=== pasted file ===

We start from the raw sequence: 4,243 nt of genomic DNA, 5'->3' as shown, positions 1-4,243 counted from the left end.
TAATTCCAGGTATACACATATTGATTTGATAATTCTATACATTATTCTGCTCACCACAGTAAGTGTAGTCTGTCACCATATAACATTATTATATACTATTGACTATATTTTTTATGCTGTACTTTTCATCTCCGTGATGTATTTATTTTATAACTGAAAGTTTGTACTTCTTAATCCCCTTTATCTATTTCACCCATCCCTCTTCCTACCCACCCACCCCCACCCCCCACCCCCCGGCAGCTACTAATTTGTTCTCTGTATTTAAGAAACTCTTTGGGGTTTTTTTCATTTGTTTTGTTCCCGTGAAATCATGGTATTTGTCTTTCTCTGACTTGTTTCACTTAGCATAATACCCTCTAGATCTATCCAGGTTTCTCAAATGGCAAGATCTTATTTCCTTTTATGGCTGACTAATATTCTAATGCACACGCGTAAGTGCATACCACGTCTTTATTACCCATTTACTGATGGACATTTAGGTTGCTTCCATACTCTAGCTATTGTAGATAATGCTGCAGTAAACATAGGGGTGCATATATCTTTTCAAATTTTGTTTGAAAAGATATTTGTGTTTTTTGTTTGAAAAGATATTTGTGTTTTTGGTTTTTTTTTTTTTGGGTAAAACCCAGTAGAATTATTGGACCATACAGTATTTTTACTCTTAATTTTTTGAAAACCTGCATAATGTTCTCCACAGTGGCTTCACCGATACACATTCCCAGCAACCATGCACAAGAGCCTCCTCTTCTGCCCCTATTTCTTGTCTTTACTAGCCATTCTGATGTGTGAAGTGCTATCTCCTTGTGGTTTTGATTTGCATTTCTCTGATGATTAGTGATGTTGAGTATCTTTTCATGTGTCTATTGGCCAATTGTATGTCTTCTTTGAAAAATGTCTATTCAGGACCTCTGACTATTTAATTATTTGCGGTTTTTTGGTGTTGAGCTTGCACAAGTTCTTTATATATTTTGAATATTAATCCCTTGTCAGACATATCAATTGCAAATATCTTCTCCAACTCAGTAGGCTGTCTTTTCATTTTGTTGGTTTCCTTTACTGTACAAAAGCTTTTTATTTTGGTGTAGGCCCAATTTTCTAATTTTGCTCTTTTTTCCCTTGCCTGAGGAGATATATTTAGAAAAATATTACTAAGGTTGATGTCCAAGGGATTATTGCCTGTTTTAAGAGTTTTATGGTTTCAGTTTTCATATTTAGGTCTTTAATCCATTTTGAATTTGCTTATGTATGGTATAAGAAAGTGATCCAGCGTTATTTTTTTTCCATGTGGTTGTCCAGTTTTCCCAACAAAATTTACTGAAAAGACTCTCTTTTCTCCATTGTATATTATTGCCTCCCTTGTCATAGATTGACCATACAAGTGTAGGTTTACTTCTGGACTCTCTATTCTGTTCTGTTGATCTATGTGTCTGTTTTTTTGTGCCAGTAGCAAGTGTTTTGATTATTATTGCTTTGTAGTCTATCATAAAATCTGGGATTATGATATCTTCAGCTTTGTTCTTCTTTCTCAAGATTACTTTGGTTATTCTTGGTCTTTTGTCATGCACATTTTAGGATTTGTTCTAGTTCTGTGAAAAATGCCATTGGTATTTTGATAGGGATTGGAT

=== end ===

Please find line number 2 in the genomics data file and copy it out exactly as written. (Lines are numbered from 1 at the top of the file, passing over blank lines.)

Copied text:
TAATTCCAGGTATACACATATTGATTTGATAATTCTATACATTATTCTGCTCACCACAGTAAGTGTAGTCTGTCACCATATAACATTATTATATACTATTGACTATATTTTTTATGCTGTACTTTTCATCTCCGTGATGTATTTATTTTATAACTGAAAGTTTGTACTTCTTAATCCCCTTTATCTATTTCACCCATCCCTCTTCCTACCCACCCACCCCCACCCCCCACCCCCCGGCAGCTACTAATTTGTTCTCTGTATTTAAGAAACTCTTTGGGGTTTTTTTCATTTGTTTTGTTCCCGTGAAATCATGGTATTTGTCTTTCTCTGACTTGTTTCACTTAGCATAATACCCTCTAGATCTATCCAGGTTTCTCAAATGGCAAGATCTTATTTCCTTTTATGGCTGACTAATATTCTAATGCACACGCGTAAGTGCATACCACGTCTTTATTACCCATTTACTGATGGACATTTAGGTTGCTTCCATACTCTAGCTATTGTAGATAATGCTGCAGTAAACATAGGGGTGCATATATCTTTTCAAATTTTGTTTGAAAAGATATTTGTGTTTTTTGTTTGAAAAGATATTTGTGTTTTTGGTTTTTTTTTTTTTGGGTAAAACCCAGTAGAATTATTGGACCATACAGTATTTTTACTCTTAATTTTTTGAAAACCTGCATAATGTTCTCCACAGTGGCTTCACCGATACACATTCCCAGCAACCATGCACAAGAGCCTCCTCTTCTGCCCCTATTTCTTGTCTTTACTAGCCATTCTGATGTGTGAAGTGCTATCTCCTTGTGGTTTTGATTTGCATTTCTCTGATGATTAGTGATGTTGAGTATCTTTTCATGTGTCTATTGGCCAATTGTATGTCTTCTTTGAAAAATGTCTATTCAGGACCTCTGACTATTTAATTATTTGCGGTTTTTTGGTGTTGAGCTTGCACAAGTTCTTTATATATTTTGAATATTAATCCCTTGTCAGACATATCAATTGCAAATATCTTCTCCAACTCAGTAGGCTGTCTTTTCATTTTGTTGGTTTCCTTTACTGTACAAAAGCTTTTTATTTTGGTGTAGGCCCAATTTTCTAATTTTGCTCTTTTTTCCCTTGCCTGAGGAGATATATTTAGAAAAATATTACTAAGGTTGATGTCCAAGGGATTATTGCCTGTTTTAAGAGTTTTATGGTTTCAGTTTTCATATTTAGGTCTTTAATCCATTTTGAATTTGCTTATGTATGGTATAAGAAAGTGATCCAGCGTTATTTTTTTTCCATGTGGTTGTCCAGTTTTCCCAACAAAATTTACTGAAAAGACTCTCTTTTCTCCATTGTATATTATTGCCTCCCTTGTCATAGATTGACCATACAAGTGTAGGTTTACTTCTGGACTCTCTATTCTGTTCTGTTGATCTATGTGTCTGTTTTTTTGTGCCAGTAGCAAGTGTTTTGATTATTATTGCTTTGTAGTCTATCATAAAATCTGGGATTATGATATCTTCAGCTTTGTTCTTCTTTCTCAAGATTACTTTGGTTATTCTTGGTCTTTTGTCATGCACATTTTAGGATTTGTTCTAGTTCTGTGAAAAATGCCATTGGTATTTTGATAGGGATTGGAT